Update, May 31: A Warrnambool woman caught with $50,000 worth of MDMA during a police intercept last year has been ordered to do unpaid community work.
Dana Smith, 28, was on Tuesday placed on a 21-month community correction order with 200 hours of unpaid work.
Magistrate John Lesser said Smith's role in the offending was clearly not as significant as her co-offender, who was jailed for more than three years.
Smith served four days in custody on remand - an experience the magistrate said proved to be a "significant deterrent factor".
Mr Lesser said Smith had not re-offended on bail and he commended her for the "enormous steps" she had taken to redirect her life in a positive way.
"I hope you can continue to do that and don't fall back into any habits," he said.
Earlier, May 23: A Warrnambool woman who aided in a criminal enterprise selling MDMA will be assessed for a correction order.
Dana Smith, 28, pleaded guilty in Warrnambool Magistrates Court on Friday to trafficking MDMA.
She was initially charged with trafficking in a commercial quantity but that was downgraded and magistrate John Lesser approved a summary jurisdiction application for the matter to be heard in the lower court.
The court heard police intercepted Smith's white car in Mortlake's Shaw Street on September 4, 2020 about 3.30pm.
Smith was driving the vehicle, her nine-year-old daughter was in the back and Premier Sciascia, 28, was in the front passenger seat.
The court heard a search of the vehicle uncovered 171 grams of MDMA in rock form under the front passenger seat.
Police believe the drugs would have made about 1700 ecstasy pills with a potential street value of $50,000.
The pair's mobile phones were seized and they were taken back to the Warrnambool police station where they were interviewed and remanded in custody.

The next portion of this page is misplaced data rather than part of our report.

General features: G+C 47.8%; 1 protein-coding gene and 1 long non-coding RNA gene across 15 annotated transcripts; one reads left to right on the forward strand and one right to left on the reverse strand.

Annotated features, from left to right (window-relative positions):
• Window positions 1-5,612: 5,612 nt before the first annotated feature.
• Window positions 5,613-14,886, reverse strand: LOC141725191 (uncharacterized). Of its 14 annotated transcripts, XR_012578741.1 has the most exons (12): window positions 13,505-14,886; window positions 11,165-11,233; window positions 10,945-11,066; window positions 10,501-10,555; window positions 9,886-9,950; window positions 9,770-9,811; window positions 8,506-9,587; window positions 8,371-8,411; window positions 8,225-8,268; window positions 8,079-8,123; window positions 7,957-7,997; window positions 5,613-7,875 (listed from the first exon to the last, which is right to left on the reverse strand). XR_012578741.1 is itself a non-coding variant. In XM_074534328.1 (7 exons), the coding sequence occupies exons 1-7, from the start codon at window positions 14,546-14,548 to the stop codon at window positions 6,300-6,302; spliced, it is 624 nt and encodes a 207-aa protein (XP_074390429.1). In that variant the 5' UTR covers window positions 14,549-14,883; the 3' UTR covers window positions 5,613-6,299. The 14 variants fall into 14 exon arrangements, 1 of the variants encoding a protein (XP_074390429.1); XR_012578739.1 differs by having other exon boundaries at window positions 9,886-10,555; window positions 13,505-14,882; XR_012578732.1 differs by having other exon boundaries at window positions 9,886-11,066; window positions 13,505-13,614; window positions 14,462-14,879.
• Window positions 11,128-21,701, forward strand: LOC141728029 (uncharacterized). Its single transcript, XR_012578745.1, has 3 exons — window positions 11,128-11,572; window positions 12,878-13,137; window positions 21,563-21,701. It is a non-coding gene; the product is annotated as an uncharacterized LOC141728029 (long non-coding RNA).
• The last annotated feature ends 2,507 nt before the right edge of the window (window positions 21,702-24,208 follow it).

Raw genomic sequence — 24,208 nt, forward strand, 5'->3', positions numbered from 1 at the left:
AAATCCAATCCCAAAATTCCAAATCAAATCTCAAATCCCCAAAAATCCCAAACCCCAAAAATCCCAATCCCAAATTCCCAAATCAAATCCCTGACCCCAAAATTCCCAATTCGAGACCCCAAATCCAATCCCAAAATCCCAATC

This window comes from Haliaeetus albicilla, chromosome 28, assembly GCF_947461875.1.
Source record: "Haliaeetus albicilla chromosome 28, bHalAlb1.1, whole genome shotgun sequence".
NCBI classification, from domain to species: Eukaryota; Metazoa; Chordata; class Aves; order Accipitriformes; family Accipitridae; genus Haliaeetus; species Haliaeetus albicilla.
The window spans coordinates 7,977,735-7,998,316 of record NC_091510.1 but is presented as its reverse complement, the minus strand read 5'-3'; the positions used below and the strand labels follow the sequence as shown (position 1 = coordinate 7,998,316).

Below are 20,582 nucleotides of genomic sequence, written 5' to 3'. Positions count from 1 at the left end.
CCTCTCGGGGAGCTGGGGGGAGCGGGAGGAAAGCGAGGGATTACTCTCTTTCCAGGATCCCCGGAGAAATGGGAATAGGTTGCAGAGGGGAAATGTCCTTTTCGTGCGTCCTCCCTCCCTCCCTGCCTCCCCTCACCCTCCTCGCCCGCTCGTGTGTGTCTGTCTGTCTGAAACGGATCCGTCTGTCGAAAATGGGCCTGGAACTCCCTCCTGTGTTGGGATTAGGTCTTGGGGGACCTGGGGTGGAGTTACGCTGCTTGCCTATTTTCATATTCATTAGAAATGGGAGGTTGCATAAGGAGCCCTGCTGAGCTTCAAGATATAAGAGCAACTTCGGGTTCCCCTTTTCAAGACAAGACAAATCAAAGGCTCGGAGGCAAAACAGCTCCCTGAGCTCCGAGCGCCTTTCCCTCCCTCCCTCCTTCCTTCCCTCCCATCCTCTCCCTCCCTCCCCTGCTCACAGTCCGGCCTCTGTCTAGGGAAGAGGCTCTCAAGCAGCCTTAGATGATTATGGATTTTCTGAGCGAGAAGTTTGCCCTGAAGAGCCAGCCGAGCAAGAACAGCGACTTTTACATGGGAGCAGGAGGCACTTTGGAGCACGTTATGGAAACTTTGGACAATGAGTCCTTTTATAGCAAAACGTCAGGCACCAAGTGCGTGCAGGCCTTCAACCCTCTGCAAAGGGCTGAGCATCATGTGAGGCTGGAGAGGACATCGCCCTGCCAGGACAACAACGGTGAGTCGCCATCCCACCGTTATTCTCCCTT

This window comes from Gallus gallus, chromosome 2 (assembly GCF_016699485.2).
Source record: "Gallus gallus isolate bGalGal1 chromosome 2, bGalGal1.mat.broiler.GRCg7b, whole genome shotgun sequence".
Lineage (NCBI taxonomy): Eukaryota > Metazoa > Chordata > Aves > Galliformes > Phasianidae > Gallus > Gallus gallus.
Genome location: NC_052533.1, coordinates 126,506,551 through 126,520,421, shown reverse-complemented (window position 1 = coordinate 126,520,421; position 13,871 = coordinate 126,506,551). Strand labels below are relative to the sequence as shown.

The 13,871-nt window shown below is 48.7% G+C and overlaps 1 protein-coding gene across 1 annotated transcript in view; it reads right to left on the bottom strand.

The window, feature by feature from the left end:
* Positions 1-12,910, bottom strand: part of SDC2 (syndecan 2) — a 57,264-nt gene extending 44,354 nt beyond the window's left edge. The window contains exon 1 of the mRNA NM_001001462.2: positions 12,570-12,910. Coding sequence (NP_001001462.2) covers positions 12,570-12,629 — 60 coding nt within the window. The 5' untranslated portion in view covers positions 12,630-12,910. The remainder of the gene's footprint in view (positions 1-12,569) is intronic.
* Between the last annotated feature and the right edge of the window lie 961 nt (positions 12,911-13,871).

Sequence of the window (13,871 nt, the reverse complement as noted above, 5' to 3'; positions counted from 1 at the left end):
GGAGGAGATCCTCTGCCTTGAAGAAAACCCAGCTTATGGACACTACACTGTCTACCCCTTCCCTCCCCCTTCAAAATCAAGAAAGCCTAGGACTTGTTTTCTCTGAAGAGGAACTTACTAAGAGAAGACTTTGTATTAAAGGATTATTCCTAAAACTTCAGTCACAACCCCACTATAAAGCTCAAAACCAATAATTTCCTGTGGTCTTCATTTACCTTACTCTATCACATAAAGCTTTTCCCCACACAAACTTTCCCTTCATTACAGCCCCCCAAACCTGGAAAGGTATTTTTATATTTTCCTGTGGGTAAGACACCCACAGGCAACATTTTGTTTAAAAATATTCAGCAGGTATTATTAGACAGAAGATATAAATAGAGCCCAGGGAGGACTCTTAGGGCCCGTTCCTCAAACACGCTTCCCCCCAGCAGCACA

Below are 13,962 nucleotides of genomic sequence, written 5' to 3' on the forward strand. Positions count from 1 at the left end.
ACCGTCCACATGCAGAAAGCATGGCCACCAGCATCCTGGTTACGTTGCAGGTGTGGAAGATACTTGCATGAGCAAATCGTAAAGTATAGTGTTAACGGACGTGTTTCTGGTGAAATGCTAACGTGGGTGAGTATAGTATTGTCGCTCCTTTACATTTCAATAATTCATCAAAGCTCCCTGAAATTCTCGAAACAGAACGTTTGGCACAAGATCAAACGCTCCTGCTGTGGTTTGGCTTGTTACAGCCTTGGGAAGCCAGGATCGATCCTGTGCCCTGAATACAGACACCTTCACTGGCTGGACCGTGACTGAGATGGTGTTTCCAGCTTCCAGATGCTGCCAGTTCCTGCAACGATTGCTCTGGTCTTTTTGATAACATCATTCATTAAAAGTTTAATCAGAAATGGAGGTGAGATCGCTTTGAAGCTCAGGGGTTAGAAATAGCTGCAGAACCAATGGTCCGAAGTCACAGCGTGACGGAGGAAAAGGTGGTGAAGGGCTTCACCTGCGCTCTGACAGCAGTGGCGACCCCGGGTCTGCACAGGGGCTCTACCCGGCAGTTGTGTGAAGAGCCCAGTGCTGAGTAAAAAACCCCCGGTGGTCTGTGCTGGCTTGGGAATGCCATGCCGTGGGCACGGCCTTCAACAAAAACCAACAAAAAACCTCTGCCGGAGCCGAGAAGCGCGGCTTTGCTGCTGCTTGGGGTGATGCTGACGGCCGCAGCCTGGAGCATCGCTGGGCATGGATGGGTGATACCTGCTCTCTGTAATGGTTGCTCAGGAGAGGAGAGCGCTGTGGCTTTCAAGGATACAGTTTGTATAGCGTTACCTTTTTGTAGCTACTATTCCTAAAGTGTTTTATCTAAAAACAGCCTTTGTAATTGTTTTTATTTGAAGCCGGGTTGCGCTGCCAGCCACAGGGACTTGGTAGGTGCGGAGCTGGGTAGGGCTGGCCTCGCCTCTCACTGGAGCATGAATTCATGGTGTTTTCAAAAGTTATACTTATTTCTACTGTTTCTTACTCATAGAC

Sciascia told police the MDMA belonged to him.
A search warrant executed at Sciascia's house uncovered three sets of MDMA purity test kits, 2000 empty capsules, a set of digital scales, four zip-lock bags with remnants of MDMA powder and a white pill press.
A second search warrant executed at Smith's house uncovered a third mobile phone.
Smith told police she felt compelled to drive Sciascia to Geelong to collect the MDMA but firmly denied any knowledge of the quantity of drugs.
An analysis of the mobile phones uncovered text messages between the pair which outlined plans to buy and use drugs.
The court heard one message read: "Drugs always sound like fun".
Prosecutor Cheryl Richardson said that on one occasion Smith agreed to provide $1500 for the purchase of ecstasy.
She said a photo saved to Smith's phone, and received from Sciascia, showed the 171 grams of MDMA with the caption: "That's what $8500 looks like".
Sciascia was last year jailed for three years and six months after pleading guilty to dealing MDMA in a commercial quantity. He must serve a non-parole period of two years.
On Friday Lucina Thies, representing Smith, said her client assisted and encouraged the co-accused in trafficking.
But magistrate John Lesser said he had difficulty accepting the offending wasn't a joint enterprise.
Ms Thies said the extent of Smith's involvement was providing the $1500 and driving Sciascia to Geelong.
She said the offending occurred in the context of Smith being unemployed due to the COVID-19 situation.
The court heard Smith spent three nights in the police station cells prior to being released on bail.
She will be assessed for a correction order and is expected to be sentenced on May 31.
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